Dental Practice Management- Pricing Part III

Dental Practice Management

In the dental practice management series lets continue our discussion about pricing.

We’ve been talking about my favorite Indian restaurant (unfortunately now over 3500 miles away from my new home in Miami!).  Chances are you’ve interacted with a business that may have the same problem of Vij and that is pricing not being adjusted to help match demand.

So, how much business could Vij lose (if he raises prices) and still be more profitable?

Last time, I discussed how one goes about raising a price to see what happens to demand.  In essence, figuring out how much pricing sensitivity there is to your business.  Whether it’s fantastic Indian food, high end prostitutes, or reconstructive dentistry, there is a lot MORE price flexibility then most understand or will every be willing to explore.  Let’s face it most business owners are terrified of being in charge of the business and dental practice management.

Vij could easily start with a 20% price hike and likely see no drop in business.  Most dentists would be fearful of “losing all their patients and production” if they did such a thing, much less a restaurateur, so let’s look at the numbers that really tell the story on this.

We will pretend that Vij has an amazing profit margin of 40% (which is doubtful for a restaurant) but there are plenty of dental practices still holding on to a 40% margin—most of our member practices doing the biggest cases have 50-60% margins on their large cases.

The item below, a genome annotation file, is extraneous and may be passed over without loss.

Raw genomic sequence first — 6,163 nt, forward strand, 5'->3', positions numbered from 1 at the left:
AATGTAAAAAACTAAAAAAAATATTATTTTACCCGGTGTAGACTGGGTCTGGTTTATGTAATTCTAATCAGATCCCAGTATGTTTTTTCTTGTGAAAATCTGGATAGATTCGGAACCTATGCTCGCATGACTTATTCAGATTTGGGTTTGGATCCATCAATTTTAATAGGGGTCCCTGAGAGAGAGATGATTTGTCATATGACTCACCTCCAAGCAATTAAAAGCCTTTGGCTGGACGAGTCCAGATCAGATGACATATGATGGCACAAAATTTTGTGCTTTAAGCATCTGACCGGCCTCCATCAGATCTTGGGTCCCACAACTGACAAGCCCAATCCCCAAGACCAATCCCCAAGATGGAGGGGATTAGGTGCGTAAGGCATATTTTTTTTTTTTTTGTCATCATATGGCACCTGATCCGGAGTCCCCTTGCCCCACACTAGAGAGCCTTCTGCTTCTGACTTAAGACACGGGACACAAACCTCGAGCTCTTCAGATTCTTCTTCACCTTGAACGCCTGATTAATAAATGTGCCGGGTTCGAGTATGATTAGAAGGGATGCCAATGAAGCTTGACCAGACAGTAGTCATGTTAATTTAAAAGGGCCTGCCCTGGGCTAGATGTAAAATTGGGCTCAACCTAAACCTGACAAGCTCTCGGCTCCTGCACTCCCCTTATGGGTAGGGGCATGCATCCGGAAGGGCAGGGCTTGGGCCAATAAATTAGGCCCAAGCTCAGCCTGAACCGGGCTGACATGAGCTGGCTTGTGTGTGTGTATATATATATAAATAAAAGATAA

So how much business would he (or you) have to lose to not make the same amount of profit if prices were increased by 20%?  Answer:  34%.   NOT likely.  AND the higher the overhead, the more business you would have to lose, before you were back to even.

He’s got a great product and due to such it’s highly unlikely that his customer numbers would decrease.  Even if he lost 33% of his revenue, he’d still be more profitable than he was previously.   The truth is he could likely increase prices by 50% before there would be a significant budge in demand.  Since fixed and variable costs won’t change related to pricing (except reprinting the menu a couple of times), there’s a huge increase in bottom line profit.  225% to be exact for his scenario!

For someone like Vij, the odds are that franchising is a concept mulling around in the back of his head but he likely asks “where will I find time to figure that out.”  Dealing with demand and exploiting price insensitivity is exactly how one creates the time for systematizing and making the business franchise ready.

These concepts from the Harvard Study can also routinely applied to dental practice management since our overhead models easily get more out of control and because of such fees play an even bigger role in fighting overhead.  If you are locked into 100% insurance, that’s another issue for another day…….

To learn more about how I can help you, go here or check out my #1 top selling book on Amazon.